Melanie: Is there a screening? I’m glad that you mentioned that because, is there a way to diagnose it for sure? Is it based just on history or would something like a CAT scan or an MRI show you anything that would tell you that that person is in cognitive decline?

Dr. Foff: So that’s great question, and that really is dependent on the reason for the cognitive decline. So, certainly, a primary care physician or a general neurologist can do the initial workup that can include some screening measures that are usually validated mostly for older patients. But, if there is a concern, we can do more in-depth cognitive testing. This is something called “neuropsychological testing” which is looking at all of the cognitive domains for evidence of abnormalities. And, in addition to standard tests like structural imaging or MRIs, looking for shrinkage of the brain or lesions in the brain, we can also do some very advanced testing, actually looking specifically for the presence of the Alzheimer’s protein or other patterns that indicate the brain is not functioning normally, and that can help a lot with diagnosis. There are now also more sophisticated biomarker tests which is where we analyze spinal fluid on patients to look for evidence that there is breakdown of brain cells and, in a particular pattern, consistent with certain diseases. So, we are much more accurate in our diagnosis now than we ever were before.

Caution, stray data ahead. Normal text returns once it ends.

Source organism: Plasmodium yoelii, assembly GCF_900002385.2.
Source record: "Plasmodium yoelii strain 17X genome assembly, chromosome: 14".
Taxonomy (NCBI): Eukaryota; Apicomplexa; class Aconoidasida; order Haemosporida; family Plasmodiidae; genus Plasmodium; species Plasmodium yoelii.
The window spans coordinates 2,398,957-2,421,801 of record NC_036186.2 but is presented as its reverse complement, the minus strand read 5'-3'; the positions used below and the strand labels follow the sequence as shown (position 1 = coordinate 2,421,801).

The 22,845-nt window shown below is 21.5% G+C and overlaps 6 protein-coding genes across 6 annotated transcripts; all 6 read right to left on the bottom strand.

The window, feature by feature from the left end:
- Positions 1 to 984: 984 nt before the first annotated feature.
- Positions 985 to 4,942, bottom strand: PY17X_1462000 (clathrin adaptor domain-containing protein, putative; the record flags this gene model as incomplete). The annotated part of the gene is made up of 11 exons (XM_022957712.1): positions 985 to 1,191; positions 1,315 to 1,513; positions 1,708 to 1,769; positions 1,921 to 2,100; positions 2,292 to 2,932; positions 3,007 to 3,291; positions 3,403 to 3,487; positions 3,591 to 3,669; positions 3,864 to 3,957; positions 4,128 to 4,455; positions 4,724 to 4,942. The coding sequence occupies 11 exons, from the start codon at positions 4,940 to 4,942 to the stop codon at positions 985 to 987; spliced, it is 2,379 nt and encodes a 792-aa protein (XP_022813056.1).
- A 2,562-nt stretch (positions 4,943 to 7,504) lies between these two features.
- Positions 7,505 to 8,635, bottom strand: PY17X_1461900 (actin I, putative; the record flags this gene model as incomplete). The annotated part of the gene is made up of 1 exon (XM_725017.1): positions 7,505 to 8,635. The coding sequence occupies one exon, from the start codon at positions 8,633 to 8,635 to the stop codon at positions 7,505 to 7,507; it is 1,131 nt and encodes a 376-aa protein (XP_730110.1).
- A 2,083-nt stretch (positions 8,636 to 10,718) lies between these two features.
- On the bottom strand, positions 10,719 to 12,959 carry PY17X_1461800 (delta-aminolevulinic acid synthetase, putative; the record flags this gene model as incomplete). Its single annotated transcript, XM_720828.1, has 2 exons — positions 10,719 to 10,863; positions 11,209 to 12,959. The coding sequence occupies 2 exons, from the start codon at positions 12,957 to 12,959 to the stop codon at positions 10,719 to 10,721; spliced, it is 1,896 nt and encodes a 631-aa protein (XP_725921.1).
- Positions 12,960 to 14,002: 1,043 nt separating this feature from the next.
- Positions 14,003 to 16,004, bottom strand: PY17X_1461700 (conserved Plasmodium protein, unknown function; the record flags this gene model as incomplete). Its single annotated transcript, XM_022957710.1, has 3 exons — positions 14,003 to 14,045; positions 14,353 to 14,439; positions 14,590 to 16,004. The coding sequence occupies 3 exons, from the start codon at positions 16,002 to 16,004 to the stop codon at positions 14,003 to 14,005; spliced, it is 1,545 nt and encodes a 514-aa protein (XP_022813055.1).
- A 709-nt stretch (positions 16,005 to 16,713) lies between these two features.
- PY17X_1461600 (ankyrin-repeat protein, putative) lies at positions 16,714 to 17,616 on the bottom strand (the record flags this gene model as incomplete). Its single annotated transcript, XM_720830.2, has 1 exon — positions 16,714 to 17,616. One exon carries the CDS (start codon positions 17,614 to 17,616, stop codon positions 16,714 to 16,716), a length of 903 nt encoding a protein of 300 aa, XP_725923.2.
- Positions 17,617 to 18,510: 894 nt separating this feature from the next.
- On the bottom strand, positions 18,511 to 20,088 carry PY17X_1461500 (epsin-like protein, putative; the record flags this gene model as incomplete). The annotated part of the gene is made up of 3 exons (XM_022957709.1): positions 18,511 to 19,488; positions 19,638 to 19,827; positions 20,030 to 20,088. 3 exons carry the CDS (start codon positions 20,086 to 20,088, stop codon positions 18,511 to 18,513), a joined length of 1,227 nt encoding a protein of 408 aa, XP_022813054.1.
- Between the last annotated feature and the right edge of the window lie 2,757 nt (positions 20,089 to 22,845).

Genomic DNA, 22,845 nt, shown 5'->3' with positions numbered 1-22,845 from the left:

Melanie: You’re among a select group of researchers worldwide trying to find the genetic defects behind frontotemporal dementia. Tell us about the work that you’re doing in the lab, and how it might one day benefit these families.

Dr. Foff: That’s right. So, I work on a particular form of frontotemporal dementia that is associated with one underlying genetic defect, and it’s the most common cause of inherited frontotemporal dementia. It is also linked and causes many cases of familial or inherited ALS which many people know by the other name, Lou Gehrig’s disease. And so, typically in the past, people have studied mouse models or animal models in an effort to understand how these diseases progress and to develop therapies targeting those processes. We take a different approach in our lab using stem cells created directly from patients, where we are able to take patients skin cells from an adult living patient, turn them into a stem cell which is a cell that can become anything in the body, and then further make that stem cell into brain cells in a dish, and we have created very complex models of the brain in three dimensions from those patient cells so that we can study them and understand what’s going wrong, and hopefully develop drugs that can target that process.